Charges Against Treasury Employee Show Weakness of Encrypted Apps

Charges Against Treasury Employee Show Weakness of Encrypted Apps

Encryption apps are only as secure as you make them.

Last week, the government unveils criminal charges against a Treasury Department employee accused of leaking confidential banking reports involving key figures in the special counsel's prove of Russian electron interference. The findings are a reminder that encrypted apps used by millions around the world may provide a false sense of security for people who do not use them correctly or take other security precautions.

Prosecutors say Natalie Mayflower Sours Edwards, a senior official at the department's financial crimes unit, sent photos of the documents through an encrypted app to a reporter, who used them as the basis for a dozen stories related to the probe, according to the Washington Post. 

Normally, it would have been extremely difficult for investigators to have intercepted the messages because of the high level of security encrypted messaging apps provide, but prosecutors say they found hundreds of the messages Edwards stored on her cellphone when they searched the device last week.

The messages are said to have included communications in which Edwards "transmitted or described" the banking documents to the reporter.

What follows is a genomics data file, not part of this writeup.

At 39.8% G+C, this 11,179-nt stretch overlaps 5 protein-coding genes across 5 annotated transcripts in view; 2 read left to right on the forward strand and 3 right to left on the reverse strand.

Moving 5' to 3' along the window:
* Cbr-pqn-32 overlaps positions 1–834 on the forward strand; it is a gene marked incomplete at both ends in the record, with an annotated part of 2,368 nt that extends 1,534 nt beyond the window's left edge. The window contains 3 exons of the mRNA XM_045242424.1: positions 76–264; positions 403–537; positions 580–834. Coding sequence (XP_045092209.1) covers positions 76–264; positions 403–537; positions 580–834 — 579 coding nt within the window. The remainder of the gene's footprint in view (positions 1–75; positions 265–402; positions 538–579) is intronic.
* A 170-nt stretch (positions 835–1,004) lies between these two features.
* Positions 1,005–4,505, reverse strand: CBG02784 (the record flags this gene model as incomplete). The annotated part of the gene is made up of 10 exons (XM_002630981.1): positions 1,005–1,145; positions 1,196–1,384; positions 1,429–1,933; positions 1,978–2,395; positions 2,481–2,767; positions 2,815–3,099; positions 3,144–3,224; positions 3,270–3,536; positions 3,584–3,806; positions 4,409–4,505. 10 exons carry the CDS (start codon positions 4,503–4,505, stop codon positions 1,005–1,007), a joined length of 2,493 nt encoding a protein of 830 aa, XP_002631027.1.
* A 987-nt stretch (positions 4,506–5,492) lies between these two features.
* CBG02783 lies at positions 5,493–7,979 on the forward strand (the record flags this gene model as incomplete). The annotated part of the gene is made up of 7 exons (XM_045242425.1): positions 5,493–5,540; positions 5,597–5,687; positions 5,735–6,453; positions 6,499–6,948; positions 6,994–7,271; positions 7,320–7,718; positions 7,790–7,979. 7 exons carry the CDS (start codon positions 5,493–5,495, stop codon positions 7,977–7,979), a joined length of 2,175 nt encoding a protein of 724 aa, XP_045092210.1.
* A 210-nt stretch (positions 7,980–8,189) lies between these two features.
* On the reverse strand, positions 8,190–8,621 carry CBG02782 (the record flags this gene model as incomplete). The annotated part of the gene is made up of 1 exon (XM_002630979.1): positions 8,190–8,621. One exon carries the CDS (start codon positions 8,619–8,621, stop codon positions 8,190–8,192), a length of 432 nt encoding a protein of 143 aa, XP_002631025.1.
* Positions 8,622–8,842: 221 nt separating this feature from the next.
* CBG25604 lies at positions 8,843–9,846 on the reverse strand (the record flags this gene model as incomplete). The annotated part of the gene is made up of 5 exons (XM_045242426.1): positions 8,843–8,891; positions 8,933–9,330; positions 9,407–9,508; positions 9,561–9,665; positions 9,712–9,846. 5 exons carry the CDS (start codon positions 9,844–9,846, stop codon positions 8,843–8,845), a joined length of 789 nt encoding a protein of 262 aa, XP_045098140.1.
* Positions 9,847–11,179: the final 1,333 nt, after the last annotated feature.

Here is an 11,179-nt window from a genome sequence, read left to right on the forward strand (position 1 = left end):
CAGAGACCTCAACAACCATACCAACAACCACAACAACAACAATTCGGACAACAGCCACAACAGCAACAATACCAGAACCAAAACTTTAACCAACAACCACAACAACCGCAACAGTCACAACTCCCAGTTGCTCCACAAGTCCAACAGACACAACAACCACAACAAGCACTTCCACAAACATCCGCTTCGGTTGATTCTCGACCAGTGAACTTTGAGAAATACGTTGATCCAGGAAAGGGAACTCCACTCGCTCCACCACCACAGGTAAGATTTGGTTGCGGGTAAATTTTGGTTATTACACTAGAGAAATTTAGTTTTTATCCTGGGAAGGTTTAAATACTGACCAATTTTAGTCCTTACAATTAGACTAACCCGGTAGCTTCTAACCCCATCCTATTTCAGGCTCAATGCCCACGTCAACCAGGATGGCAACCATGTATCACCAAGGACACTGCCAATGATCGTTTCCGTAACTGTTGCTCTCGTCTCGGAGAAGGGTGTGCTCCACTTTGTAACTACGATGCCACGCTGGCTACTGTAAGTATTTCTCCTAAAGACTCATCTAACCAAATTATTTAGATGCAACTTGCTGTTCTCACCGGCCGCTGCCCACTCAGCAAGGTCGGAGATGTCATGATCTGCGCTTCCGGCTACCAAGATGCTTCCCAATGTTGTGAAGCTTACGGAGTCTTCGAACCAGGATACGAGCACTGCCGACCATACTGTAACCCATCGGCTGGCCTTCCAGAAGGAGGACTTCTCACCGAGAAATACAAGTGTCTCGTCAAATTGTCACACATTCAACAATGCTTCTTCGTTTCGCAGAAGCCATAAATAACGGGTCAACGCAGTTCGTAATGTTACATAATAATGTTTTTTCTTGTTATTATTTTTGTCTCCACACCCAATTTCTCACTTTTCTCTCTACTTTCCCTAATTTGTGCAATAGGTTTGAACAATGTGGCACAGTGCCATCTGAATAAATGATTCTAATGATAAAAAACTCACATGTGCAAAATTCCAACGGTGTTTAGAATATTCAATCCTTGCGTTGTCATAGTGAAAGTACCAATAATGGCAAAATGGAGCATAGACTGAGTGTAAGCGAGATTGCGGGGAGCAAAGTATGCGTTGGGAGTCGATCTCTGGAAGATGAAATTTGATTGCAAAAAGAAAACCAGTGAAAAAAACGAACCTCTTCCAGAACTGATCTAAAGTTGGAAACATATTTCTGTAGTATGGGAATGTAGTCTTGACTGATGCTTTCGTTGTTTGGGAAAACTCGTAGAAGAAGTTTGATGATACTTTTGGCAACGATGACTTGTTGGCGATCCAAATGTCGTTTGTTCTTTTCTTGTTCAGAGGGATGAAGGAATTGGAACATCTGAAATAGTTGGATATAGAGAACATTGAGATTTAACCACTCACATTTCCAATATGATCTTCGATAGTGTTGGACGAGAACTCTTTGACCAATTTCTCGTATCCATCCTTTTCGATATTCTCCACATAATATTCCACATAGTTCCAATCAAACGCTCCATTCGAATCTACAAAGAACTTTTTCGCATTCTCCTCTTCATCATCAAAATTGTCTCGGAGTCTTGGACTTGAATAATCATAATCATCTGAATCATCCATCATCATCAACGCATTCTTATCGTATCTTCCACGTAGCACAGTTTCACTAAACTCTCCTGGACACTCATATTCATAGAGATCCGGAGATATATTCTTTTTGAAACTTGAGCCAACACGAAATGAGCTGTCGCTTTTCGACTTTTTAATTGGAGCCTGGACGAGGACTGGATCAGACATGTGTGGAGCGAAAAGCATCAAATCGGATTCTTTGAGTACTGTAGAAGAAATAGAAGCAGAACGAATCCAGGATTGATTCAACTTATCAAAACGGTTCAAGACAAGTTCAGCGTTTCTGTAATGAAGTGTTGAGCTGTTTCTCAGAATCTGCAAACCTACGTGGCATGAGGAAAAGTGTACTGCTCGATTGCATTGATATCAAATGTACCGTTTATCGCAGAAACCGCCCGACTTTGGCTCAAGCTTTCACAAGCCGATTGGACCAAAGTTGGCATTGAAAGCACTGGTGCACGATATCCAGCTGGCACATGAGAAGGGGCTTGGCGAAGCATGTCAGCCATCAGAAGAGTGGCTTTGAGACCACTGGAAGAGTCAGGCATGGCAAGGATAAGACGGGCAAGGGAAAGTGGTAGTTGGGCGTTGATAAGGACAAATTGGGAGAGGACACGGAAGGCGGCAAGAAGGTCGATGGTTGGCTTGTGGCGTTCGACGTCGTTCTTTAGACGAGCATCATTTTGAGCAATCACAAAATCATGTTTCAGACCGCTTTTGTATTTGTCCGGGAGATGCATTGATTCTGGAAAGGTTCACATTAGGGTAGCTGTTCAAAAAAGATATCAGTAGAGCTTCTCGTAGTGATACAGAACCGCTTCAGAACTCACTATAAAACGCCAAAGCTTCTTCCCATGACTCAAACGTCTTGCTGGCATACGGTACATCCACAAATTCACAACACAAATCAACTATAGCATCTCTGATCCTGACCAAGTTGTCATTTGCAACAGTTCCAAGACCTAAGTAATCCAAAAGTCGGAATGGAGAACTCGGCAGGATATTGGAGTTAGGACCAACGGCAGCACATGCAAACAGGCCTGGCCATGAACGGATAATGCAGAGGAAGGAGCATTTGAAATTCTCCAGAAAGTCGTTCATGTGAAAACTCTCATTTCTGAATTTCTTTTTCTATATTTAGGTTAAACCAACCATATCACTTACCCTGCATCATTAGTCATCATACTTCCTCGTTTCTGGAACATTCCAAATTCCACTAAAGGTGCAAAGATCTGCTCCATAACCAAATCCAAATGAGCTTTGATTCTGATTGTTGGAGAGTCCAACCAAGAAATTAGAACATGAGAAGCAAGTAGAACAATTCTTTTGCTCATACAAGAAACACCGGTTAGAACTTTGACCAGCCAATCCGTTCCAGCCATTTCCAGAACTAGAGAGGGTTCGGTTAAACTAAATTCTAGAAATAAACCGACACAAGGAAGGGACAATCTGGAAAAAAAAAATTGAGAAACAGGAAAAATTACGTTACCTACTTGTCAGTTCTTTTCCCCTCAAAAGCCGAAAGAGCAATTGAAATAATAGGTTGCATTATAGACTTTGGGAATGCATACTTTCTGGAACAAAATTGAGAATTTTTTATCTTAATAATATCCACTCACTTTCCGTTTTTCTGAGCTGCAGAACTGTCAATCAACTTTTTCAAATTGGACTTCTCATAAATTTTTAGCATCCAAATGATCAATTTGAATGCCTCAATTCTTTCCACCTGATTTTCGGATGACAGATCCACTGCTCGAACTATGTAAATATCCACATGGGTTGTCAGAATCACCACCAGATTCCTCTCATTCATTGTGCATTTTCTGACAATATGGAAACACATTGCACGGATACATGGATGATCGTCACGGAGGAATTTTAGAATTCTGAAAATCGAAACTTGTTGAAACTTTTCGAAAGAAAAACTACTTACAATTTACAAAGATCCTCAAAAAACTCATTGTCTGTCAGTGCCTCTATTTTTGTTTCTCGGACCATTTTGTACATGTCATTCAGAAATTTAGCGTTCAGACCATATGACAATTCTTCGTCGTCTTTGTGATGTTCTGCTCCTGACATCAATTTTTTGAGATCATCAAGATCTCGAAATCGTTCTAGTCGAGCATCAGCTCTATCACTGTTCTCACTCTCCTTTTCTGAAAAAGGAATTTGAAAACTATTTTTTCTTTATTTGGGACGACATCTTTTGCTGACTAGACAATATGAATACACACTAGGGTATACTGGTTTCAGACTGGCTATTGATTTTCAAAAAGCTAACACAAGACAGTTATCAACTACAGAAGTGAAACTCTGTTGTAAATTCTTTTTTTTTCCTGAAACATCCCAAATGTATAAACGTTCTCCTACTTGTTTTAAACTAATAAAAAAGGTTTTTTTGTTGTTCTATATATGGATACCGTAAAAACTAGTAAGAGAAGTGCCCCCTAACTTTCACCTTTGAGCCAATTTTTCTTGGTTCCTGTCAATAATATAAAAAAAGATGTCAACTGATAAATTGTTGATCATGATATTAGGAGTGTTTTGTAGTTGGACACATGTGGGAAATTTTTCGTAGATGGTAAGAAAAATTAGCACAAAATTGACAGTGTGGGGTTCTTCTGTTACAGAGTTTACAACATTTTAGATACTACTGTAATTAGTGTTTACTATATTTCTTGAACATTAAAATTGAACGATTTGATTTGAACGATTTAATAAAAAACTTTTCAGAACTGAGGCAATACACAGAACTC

The case is a high-profile reminder that users need to take extra steps — beyond just downloading an app — to receive the full benefits of an encrypted service. In other words, if you are backing up your decrypted messages onto your device, you are no longer protected by the app.

The potential false sense of security is an especially important warning sign for reporters and their sources, who have turned increasingly to encrypted apps for confidential communication. 

Cybersecurity reported Kim Zetter tweeted, "This should be an instruction for both reporters and their sources — encrypted messages are UNENCRYPTED on receiving/sending devices. If authorities obtain the device, the encryption is no good."

About the Author

Sydny Shepard is the Executive Editor of Campus Security & Life Safety.

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